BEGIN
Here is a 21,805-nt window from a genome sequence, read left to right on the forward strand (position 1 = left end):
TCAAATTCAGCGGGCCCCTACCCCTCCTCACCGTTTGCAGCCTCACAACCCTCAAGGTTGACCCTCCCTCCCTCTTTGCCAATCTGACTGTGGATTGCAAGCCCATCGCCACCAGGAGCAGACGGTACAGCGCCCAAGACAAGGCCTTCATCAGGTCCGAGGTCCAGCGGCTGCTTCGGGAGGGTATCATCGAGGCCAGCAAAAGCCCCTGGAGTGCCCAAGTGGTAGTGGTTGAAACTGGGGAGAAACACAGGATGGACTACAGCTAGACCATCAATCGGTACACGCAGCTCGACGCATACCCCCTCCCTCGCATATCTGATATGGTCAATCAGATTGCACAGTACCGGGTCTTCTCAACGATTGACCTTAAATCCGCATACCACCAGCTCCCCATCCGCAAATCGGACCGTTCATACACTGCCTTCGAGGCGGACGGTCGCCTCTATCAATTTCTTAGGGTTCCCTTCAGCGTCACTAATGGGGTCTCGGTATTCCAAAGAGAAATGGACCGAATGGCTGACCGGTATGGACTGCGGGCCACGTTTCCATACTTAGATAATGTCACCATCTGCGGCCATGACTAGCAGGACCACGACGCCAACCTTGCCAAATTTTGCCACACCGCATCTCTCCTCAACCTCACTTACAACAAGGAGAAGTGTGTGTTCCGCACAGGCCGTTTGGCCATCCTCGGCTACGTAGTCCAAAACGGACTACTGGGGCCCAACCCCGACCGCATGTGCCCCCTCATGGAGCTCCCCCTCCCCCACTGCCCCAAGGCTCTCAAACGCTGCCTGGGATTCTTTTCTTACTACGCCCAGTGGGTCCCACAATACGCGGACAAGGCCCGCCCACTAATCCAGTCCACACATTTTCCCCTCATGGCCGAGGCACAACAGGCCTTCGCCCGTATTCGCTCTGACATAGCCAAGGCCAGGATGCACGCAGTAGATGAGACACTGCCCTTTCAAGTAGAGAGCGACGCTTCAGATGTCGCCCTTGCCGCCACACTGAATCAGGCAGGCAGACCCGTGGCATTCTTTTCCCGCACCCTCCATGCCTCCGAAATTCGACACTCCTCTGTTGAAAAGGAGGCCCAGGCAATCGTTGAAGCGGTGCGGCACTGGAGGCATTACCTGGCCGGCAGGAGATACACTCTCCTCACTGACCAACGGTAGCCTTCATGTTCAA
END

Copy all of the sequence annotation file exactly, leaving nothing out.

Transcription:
Here is a 21,805-nt window from a genome sequence, read left to right on the forward strand (position 1 = left end):
TCAAATTCAGCGGGCCCCTACCCCTCCTCACCGTTTGCAGCCTCACAACCCTCAAGGTTGACCCTCCCTCCCTCTTTGCCAATCTGACTGTGGATTGCAAGCCCATCGCCACCAGGAGCAGACGGTACAGCGCCCAAGACAAGGCCTTCATCAGGTCCGAGGTCCAGCGGCTGCTTCGGGAGGGTATCATCGAGGCCAGCAAAAGCCCCTGGAGTGCCCAAGTGGTAGTGGTTGAAACTGGGGAGAAACACAGGATGGACTACAGCTAGACCATCAATCGGTACACGCAGCTCGACGCATACCCCCTCCCTCGCATATCTGATATGGTCAATCAGATTGCACAGTACCGGGTCTTCTCAACGATTGACCTTAAATCCGCATACCACCAGCTCCCCATCCGCAAATCGGACCGTTCATACACTGCCTTCGAGGCGGACGGTCGCCTCTATCAATTTCTTAGGGTTCCCTTCAGCGTCACTAATGGGGTCTCGGTATTCCAAAGAGAAATGGACCGAATGGCTGACCGGTATGGACTGCGGGCCACGTTTCCATACTTAGATAATGTCACCATCTGCGGCCATGACTAGCAGGACCACGACGCCAACCTTGCCAAATTTTGCCACACCGCATCTCTCCTCAACCTCACTTACAACAAGGAGAAGTGTGTGTTCCGCACAGGCCGTTTGGCCATCCTCGGCTACGTAGTCCAAAACGGACTACTGGGGCCCAACCCCGACCGCATGTGCCCCCTCATGGAGCTCCCCCTCCCCCACTGCCCCAAGGCTCTCAAACGCTGCCTGGGATTCTTTTCTTACTACGCCCAGTGGGTCCCACAATACGCGGACAAGGCCCGCCCACTAATCCAGTCCACACATTTTCCCCTCATGGCCGAGGCACAACAGGCCTTCGCCCGTATTCGCTCTGACATAGCCAAGGCCAGGATGCACGCAGTAGATGAGACACTGCCCTTTCAAGTAGAGAGCGACGCTTCAGATGTCGCCCTTGCCGCCACACTGAATCAGGCAGGCAGACCCGTGGCATTCTTTTCCCGCACCCTCCATGCCTCCGAAATTCGACACTCCTCTGTTGAAAAGGAGGCCCAGGCAATCGTTGAAGCGGTGCGGCACTGGAGGCATTACCTGGCCGGCAGGAGATACACTCTCCTCACTGACCAACGGTAGCCTTCATGTTCAA